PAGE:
Divine Philosophy - 'Abdu'l-Bahá
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Page 18 of  190

"Acca was a fever-ridden town in Palestine. It was said that a bird attempting to fly over it would drop dead. The food was poor and insufficient, the water was drawn from a fever- infected well and the climate and conditions were such that even the natives of the town fell ill. Many soldiers succumbed and eight out of ten of our guard died. During the intense heat of that first summer, malaria, typhoid, and dysentery attacked the prisoners, so that all the men, women and children were sick at one time. There were no doctors, no medicine, no proper food and no medical treatment of any kind. I used to make broth for the people and as I had much practice, I made good broth," said Abdul Baha, laughingly. (18:1)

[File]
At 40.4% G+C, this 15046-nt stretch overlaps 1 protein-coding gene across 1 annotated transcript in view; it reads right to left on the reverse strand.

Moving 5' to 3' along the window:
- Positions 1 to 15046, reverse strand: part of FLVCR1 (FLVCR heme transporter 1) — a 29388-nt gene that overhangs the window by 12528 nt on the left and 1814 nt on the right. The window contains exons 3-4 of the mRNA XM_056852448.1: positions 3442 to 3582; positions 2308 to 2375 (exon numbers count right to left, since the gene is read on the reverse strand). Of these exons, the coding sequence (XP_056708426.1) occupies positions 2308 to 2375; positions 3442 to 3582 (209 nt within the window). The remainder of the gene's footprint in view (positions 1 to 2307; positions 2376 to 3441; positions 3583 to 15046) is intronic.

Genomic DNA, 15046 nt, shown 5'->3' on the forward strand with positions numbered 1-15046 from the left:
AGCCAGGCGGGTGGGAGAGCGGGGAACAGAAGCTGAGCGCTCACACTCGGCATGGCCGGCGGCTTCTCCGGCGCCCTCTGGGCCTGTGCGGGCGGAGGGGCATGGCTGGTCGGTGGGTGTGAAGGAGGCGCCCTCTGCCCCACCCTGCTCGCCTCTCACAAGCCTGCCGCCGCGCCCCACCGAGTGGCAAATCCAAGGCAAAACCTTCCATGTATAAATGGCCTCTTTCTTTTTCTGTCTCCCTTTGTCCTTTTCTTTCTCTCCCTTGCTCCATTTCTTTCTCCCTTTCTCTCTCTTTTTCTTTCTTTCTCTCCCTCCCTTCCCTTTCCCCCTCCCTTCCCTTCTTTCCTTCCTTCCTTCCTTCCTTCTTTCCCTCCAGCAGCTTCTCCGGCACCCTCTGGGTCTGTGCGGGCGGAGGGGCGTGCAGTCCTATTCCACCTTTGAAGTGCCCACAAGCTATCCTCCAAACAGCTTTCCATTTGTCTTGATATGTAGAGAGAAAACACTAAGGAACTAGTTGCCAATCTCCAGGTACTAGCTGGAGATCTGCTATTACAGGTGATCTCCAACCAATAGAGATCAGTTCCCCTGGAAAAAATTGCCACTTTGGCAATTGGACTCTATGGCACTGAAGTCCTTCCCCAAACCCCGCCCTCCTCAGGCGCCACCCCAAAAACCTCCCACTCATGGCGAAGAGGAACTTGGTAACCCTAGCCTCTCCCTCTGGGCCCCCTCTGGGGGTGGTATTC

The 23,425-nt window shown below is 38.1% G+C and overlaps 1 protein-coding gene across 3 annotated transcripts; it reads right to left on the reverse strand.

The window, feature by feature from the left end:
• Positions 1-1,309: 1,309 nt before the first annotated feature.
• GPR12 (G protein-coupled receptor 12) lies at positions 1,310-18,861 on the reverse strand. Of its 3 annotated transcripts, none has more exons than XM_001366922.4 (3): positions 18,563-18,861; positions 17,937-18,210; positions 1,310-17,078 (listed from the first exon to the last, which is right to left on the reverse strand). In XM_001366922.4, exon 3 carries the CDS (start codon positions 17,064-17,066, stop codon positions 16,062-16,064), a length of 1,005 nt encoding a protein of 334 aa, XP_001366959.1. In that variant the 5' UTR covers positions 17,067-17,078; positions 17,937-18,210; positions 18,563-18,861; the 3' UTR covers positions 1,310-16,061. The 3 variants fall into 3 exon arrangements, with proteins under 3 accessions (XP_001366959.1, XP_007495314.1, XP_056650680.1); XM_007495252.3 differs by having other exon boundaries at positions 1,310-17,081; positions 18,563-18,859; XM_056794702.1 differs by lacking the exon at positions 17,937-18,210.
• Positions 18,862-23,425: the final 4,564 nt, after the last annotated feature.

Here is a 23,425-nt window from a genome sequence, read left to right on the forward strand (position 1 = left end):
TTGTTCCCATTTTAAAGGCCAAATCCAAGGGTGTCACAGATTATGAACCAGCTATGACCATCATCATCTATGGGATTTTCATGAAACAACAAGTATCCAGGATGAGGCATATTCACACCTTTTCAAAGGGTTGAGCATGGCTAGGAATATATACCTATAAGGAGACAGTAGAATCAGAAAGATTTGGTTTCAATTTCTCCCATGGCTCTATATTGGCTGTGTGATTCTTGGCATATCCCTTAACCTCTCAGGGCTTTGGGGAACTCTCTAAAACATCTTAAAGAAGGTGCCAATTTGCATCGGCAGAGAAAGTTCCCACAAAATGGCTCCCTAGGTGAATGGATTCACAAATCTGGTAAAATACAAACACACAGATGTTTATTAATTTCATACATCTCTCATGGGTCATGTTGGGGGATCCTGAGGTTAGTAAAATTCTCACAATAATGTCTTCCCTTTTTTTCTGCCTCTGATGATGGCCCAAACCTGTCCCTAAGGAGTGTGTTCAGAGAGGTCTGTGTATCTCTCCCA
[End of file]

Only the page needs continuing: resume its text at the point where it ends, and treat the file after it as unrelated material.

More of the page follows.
At this point one of the Persians explained to me that it was on account of Abdul Baha's untiring patience, resource and endurance that he was termed "The Master of Acca." I felt a mastership in his complete severence from time and place and from all that even a Turkish prison could inflict. "The Master" continued: (18:2)

"After two years of the strictest confinement, permission was granted me to find a house, so that we could live outside the prison walls but still within the fortifications. Many believers came from Persia to join us, but were not allowed to do so. Nine years passed. Sometimes we were better off and sometimes very much worse. It depended on the governor, who if he happened to be a kind and lenient ruler, would grant us permission to leave the fortification and would allow the people free access to visit the house; but when the governor was more rigorous, extra guards were place around us and often pilgrims who had come from afar were turned away." (18:3)

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